When you trust those around you, it’s like wearing the superhero’s cape. Your cape gives you powers beyond just yourself, it makes you stronger, and it makes you a better individual. With a team, a family, or a marriage, the more intertwined the individuals are, the stronger the unit becomes. We need to help those around us build with their own capes by being faithful and trustworthy teammates.

Young Super Hero Standing on Laundry Machines
So, be a true and faithful teammate, wear your capes proudly, and live life as Guy Clark wrote in his song, The Cape:

“Yeah, he’s one of those who knows that life is just a leap of faith.  Spread your                            arms and hold your breath and always trust your cape.”

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There’s No “I” In Team, But There Is a “ME”

Teams are built through shared purpose. Teams are built under a common goal. Team members may be from every race, creed, religion, and socio-economic status. Heck, they can even despise one another, but when they step across the white line, it’s all business. Across that line it becomes all about the common goal.
Teams are formed through challenge and hardship. The team members relish the small victories while continuing toward the common goal.

Teams are forged in the fire of the challenge, fire in the blood, fire in the mind and the burning flame inside the heart. Teams are built on trust. Trust in each other earned through survival of the challenge fire. Each member knows what everyone has sacrificed to be part of the collective. Everyone knows each member has earned their ticket to compete. Everyone trusts everyone else to be prepared physically, mentally, and emotionally to do their job. Trust.

Teams don’t just happen. Teams aren’t built on talk, T-shirts, team pictures, selling candy, having sleepovers or sitting around the campfire singing Kumbaya.
Building a team and building trust takes hard work and sacrifice. Every man, every day. Teams are built by hard work and trust. Team is built by every member taking care of business. A team is built when all the “ME’s” work to become a “WE”.

There is no “I” in team, but there is a “ME”. A whole lot of “ME’s”, in fact, stepping inside the white line to take care of business and achieve the ONE GOAL.

Hard work is the magic.

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I Don’t Care If You’re Chinese, Japanese Or Turpentine-ese.

It was sophomore football, the entry level rung of athletics at Washington High School. Three feeder junior highs thrown together to meld together as a team in the short pure hell period of three-a-day practices in the sweltering Kansas August heat. In reality, what that entailed was the two poor sophomore football coaches had to try and piece together a starting 11 from a group that came in with three starting quarterbacks, three starting centers, there’s tailbacks, three nose guards.

Well, you get the picture. It was almost like three different teams squabbling every day to be the “one” on the field. To make matters worse, the new head sophomore football coach just happened to be my junior high coach, Coach P. So naturally, every starting position won by an Eisenhower Jr. High player was favoritism and cronyism at it highest.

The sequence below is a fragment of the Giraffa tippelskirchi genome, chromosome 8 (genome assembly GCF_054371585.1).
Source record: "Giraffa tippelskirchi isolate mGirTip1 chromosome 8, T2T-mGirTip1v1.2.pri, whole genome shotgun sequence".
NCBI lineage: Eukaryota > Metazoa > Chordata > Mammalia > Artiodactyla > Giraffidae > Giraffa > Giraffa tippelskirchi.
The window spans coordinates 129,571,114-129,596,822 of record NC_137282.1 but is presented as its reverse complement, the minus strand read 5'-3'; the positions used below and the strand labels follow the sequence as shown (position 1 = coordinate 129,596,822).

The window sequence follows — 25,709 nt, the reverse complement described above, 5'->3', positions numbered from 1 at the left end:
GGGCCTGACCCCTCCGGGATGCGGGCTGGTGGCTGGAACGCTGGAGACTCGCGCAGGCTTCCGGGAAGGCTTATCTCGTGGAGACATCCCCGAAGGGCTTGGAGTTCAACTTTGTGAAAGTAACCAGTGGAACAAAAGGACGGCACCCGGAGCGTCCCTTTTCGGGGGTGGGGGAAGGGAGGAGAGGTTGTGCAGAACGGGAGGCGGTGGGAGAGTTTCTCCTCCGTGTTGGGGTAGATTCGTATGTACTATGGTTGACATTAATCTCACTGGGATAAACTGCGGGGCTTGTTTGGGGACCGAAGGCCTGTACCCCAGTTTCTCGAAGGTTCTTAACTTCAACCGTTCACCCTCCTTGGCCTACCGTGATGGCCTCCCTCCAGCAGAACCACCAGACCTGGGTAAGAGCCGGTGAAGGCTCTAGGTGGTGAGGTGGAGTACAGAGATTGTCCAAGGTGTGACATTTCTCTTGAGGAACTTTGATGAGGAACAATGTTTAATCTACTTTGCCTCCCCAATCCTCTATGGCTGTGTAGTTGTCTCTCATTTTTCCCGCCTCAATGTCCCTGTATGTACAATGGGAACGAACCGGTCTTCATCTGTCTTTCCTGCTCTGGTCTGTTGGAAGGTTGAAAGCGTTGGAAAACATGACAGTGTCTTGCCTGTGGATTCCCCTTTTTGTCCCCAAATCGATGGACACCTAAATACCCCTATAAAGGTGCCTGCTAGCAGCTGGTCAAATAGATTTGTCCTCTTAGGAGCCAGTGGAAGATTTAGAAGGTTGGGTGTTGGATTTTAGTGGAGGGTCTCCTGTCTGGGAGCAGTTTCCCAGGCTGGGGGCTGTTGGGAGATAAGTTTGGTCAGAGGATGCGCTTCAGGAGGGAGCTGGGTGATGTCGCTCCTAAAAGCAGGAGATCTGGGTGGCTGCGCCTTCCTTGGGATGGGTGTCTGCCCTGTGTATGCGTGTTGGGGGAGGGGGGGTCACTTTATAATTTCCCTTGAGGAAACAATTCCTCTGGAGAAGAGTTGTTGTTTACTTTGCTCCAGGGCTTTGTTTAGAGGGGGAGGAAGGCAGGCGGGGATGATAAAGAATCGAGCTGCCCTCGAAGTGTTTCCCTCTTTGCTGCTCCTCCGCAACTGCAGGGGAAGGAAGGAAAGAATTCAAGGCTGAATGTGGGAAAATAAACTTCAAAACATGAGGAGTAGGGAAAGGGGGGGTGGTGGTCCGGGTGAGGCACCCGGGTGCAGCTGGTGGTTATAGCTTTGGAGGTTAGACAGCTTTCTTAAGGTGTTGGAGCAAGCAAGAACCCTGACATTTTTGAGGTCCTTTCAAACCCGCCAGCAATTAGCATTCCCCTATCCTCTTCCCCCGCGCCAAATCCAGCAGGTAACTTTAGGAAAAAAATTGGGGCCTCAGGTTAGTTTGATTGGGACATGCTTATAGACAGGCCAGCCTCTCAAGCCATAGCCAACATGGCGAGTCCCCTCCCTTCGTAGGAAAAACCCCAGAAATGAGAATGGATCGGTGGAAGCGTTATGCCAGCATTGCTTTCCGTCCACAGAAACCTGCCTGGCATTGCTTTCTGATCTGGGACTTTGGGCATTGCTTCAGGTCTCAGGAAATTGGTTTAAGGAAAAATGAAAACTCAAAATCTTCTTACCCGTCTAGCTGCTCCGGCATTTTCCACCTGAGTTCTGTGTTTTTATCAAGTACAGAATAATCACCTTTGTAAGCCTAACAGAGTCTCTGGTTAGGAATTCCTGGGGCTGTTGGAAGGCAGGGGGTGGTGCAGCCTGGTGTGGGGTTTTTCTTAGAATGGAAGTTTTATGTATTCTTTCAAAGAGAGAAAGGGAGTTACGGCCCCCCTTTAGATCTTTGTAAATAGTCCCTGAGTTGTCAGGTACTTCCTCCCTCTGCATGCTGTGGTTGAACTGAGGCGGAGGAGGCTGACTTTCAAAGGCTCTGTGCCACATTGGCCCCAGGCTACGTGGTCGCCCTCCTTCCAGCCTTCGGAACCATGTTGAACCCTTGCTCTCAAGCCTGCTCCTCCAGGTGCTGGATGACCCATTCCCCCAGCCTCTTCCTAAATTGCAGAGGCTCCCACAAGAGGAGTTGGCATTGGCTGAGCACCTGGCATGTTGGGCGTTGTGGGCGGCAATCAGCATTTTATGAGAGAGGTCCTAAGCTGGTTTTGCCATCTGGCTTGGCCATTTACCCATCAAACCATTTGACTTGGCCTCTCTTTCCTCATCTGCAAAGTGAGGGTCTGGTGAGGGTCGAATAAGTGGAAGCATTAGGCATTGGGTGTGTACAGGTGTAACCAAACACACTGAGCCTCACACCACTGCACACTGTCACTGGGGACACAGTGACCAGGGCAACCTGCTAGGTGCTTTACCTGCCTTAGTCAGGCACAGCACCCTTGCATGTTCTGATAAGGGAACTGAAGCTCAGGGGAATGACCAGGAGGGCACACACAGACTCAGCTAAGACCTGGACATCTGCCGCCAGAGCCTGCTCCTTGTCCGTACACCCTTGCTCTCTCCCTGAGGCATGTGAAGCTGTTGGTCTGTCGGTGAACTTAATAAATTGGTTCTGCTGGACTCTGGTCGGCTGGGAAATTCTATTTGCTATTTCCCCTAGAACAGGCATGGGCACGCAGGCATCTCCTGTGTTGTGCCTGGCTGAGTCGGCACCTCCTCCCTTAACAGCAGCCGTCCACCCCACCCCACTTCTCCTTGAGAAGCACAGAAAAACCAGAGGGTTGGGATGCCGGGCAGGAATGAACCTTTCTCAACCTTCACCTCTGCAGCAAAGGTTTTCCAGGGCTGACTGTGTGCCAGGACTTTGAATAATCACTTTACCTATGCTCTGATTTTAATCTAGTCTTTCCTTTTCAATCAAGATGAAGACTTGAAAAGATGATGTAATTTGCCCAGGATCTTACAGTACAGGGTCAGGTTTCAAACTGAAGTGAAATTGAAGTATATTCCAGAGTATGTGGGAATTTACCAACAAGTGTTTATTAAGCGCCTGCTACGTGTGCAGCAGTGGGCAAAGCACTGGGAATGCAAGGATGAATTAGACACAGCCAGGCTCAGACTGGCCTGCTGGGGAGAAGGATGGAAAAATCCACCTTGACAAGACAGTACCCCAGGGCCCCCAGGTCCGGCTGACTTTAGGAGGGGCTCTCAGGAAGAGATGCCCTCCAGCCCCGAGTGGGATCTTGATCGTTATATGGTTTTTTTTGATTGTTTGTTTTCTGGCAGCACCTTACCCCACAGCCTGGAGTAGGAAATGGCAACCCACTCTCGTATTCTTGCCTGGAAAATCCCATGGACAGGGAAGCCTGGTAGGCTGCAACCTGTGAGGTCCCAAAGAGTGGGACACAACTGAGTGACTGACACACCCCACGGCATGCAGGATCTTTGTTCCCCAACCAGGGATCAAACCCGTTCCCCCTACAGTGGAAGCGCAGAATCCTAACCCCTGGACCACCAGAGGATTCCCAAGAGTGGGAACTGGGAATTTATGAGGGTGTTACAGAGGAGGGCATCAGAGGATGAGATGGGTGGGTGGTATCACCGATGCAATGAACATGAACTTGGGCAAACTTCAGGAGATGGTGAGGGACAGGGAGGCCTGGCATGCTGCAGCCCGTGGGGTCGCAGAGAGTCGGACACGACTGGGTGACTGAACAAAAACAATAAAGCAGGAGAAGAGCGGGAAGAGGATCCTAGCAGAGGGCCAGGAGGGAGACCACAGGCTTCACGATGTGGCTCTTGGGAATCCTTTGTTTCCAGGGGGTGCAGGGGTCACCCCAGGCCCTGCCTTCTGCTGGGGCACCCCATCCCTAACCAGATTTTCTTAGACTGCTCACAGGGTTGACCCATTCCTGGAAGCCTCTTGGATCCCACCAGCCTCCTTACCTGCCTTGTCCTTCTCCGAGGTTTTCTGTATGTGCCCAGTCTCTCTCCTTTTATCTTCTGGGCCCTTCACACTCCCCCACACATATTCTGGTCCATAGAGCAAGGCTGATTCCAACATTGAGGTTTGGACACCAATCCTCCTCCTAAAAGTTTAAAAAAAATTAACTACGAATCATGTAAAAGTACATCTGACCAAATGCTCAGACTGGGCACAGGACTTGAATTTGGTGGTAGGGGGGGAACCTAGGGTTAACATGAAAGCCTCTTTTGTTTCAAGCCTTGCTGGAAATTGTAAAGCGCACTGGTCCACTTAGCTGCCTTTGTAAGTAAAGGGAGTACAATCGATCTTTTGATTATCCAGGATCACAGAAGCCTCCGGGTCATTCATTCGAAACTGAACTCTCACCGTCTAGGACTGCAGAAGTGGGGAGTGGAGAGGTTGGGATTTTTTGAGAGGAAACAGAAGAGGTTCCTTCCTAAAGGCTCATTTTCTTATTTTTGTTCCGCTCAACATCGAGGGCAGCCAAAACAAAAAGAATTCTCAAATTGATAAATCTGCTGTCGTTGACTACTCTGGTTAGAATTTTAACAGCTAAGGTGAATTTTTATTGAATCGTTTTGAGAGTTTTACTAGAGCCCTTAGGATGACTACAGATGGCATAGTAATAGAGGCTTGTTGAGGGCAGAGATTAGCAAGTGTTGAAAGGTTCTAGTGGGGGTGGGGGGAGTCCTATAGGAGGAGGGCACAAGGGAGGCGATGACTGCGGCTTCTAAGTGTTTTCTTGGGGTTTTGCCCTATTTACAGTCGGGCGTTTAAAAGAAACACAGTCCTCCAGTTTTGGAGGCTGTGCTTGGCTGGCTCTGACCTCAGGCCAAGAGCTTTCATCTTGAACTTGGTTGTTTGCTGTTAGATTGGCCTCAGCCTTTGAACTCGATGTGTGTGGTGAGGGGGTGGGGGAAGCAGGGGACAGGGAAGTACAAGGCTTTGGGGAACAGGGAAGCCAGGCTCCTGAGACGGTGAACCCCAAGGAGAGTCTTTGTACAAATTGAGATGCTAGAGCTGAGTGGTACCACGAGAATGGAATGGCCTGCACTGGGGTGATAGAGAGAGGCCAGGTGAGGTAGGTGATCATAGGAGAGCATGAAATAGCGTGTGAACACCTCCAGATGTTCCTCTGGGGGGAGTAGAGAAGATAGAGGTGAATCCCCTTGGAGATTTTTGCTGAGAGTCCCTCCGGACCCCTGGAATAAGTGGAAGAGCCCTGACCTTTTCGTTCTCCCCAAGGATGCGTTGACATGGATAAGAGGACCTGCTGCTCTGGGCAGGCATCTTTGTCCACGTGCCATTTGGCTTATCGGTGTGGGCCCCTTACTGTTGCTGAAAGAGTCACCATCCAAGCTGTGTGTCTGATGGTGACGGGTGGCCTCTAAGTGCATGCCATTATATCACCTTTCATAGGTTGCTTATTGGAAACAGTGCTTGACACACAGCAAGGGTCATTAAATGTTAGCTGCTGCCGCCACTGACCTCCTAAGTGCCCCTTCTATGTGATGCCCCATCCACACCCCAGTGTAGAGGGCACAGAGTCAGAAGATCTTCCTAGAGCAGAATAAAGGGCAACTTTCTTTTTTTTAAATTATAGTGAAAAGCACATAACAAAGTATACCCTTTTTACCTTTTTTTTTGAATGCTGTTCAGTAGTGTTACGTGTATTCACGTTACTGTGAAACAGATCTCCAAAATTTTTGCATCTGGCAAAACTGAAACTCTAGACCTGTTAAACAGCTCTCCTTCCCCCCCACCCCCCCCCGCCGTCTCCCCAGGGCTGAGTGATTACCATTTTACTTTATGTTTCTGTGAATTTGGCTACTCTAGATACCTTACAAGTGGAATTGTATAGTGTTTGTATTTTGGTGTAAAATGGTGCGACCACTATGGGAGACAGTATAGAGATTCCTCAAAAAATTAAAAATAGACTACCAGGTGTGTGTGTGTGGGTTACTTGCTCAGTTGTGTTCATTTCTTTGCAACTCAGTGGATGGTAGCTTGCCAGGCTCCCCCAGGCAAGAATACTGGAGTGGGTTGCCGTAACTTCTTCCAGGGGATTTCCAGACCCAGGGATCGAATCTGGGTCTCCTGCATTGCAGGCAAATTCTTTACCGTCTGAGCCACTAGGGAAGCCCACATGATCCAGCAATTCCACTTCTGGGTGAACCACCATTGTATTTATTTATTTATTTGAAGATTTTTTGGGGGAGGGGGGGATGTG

It was very frustrating and at height of our early season misery, we lost our opening game. The third string QB, a Japanese American kid, lost his temper in practice and stated yelling at the coaches accusing them of discrimination. He said they didn’t like him because he was Japanese. Coach P made us all run and run and run and run for lack of a better spur of the moment solution to that accusation.

Coach P had a temper. Once in Jr. High, he blew up at our lack of focus and execution and kicked us off the practice field. We ran toward the school locker room like convicts on a jailbreak. Our football field was inside the school’s track and when the rambling herd was mere yards away from the track, Coach P screamed, “And don’t you dare step on MY track!”

Forty-some kids in full football gear came to a screeching halt. We froze with fear. What were we supposed to do? Nobody dared look back to Coach P (who was probably back there laughing his ass off at us idiots). Finally, after what seemed an eternity, one of the faster running backs at the front of the group slipped out of his cleats and tip-toed across the track. One by one, we followed suit and when everyone has crossed over and, after Coach P had time to quit laughing enough to yell, he screamed, “I said get off my field!”

Forty-some boys sprinted across campus in stocking feet approaching the locker room at near world record speeds.
Our second game that sophomore year was against Shawnee Mission South at their practice field, which was next door to their expansive district football stadium and track. We fell apart on the first half. Coach P silently walked the team over to the stands of the district football stadium for halftime. The team began to sit on the lower level and Coach goes on a rant. “You don’t deserve to sit on the front row. To the top. Now!”

We marched way up to the cheap seats and sat down. Coach P lets it fly. I don’t remember much of what he said because I avoided potential eye contact by watching normal, happy people walk and jog around the stadium track. Coach pointed to an old man jogging on the track and shouted, “Now there’s somebody who knows the value of hard work. You boys need to take a lesson from him.”

Surprisingly, the old man on the track stopped dead in his tracks, turned around and ran in the opposite direction never passing our section of stands again.

Shortly thereafter, when he’d scared most of the bystanders on the track away, I heard him say something that has stuck with me for years. He talked of teamwork. He talked of common goals and the value of putting the team in front of any individual. His final words were most telling. “Boys, I don’t care if you are Chineese, Japanese or Turpentine-ese, I am going to coach you equally and with all my energy. But, I promise you, I will always start the kids who work the hardest and earn their spots.”

He turned and walked away. We continued to get our butts kicked in the second half, though we did play more like a team. The third string QB quit the next day and with his departure many of our squabbles and internal problems left as well. We probably finished around .500 for the season, I really can’t remember. But I do remember having fun the rest of the season and becoming good friends with former junior high rivals.

I always carried a little bit of Coach P around with me in my coaching career. Coach everyone who walks through your locker room door to the best of your ability, every day. Because…

“I don’t care if you’re Chinese, Japanese or Turpentine-ese…”

I’m going to coach you.

OLYMPUS DIGITAL CAMERA